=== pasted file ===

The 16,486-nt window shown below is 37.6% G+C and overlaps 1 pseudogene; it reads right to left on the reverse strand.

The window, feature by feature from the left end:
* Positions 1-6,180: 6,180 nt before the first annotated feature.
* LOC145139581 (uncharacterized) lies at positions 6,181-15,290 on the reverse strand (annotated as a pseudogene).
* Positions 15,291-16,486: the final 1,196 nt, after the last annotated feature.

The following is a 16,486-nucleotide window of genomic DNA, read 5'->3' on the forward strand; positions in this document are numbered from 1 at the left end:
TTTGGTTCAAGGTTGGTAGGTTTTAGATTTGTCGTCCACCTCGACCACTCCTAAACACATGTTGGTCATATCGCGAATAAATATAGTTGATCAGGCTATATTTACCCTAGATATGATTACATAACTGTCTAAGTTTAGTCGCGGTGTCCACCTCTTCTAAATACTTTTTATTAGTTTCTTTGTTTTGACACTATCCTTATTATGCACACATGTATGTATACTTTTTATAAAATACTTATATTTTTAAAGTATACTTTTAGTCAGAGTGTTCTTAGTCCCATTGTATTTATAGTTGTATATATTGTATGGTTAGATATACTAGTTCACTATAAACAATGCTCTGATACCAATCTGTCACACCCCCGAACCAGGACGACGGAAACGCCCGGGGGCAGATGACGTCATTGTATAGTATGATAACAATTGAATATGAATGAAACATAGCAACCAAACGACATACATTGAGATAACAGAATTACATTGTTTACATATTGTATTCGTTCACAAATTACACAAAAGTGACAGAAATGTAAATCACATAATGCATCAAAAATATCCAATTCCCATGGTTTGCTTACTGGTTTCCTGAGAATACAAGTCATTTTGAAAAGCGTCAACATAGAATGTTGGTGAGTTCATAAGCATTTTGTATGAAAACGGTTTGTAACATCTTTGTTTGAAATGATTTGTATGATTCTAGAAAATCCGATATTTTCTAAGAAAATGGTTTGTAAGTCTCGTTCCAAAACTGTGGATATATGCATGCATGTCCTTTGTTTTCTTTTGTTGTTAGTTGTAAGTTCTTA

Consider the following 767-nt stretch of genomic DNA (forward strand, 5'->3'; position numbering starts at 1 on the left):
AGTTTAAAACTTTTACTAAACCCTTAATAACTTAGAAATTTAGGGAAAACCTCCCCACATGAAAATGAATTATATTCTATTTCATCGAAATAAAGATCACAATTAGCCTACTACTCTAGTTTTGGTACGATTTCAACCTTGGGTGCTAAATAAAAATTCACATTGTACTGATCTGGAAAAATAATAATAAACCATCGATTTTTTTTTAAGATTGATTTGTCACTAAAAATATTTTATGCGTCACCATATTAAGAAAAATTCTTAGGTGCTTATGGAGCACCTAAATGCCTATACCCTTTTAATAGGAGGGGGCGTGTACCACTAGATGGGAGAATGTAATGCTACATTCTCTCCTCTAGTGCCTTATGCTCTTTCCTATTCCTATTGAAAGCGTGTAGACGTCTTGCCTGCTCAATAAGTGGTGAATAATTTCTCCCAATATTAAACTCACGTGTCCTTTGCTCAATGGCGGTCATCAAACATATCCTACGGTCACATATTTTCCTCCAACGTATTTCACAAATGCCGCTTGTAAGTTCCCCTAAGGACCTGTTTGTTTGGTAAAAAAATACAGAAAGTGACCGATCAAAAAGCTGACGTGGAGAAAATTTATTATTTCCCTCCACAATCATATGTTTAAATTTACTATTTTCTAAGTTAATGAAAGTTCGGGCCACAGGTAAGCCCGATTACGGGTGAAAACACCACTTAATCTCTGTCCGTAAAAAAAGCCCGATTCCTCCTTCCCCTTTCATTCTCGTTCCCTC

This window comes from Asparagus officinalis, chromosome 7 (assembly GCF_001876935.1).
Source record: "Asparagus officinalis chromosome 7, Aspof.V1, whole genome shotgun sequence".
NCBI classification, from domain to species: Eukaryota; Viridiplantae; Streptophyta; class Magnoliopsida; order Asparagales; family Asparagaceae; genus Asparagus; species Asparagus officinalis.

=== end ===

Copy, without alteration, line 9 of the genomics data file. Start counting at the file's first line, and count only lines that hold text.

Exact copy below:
AGTTTAAAACTTTTACTAAACCCTTAATAACTTAGAAATTTAGGGAAAACCTCCCCACATGAAAATGAATTATATTCTATTTCATCGAAATAAAGATCACAATTAGCCTACTACTCTAGTTTTGGTACGATTTCAACCTTGGGTGCTAAATAAAAATTCACATTGTACTGATCTGGAAAAATAATAATAAACCATCGATTTTTTTTTAAGATTGATTTGTCACTAAAAATATTTTATGCGTCACCATATTAAGAAAAATTCTTAGGTGCTTATGGAGCACCTAAATGCCTATACCCTTTTAATAGGAGGGGGCGTGTACCACTAGATGGGAGAATGTAATGCTACATTCTCTCCTCTAGTGCCTTATGCTCTTTCCTATTCCTATTGAAAGCGTGTAGACGTCTTGCCTGCTCAATAAGTGGTGAATAATTTCTCCCAATATTAAACTCACGTGTCCTTTGCTCAATGGCGGTCATCAAACATATCCTACGGTCACATATTTTCCTCCAACGTATTTCACAAATGCCGCTTGTAAGTTCCCCTAAGGACCTGTTTGTTTGGTAAAAAAATACAGAAAGTGACCGATCAAAAAGCTGACGTGGAGAAAATTTATTATTTCCCTCCACAATCATATGTTTAAATTTACTATTTTCTAAGTTAATGAAAGTTCGGGCCACAGGTAAGCCCGATTACGGGTGAAAACACCACTTAATCTCTGTCCGTAAAAAAAGCCCGATTCCTCCTTCCCCTTTCATTCTCGTTCCCTC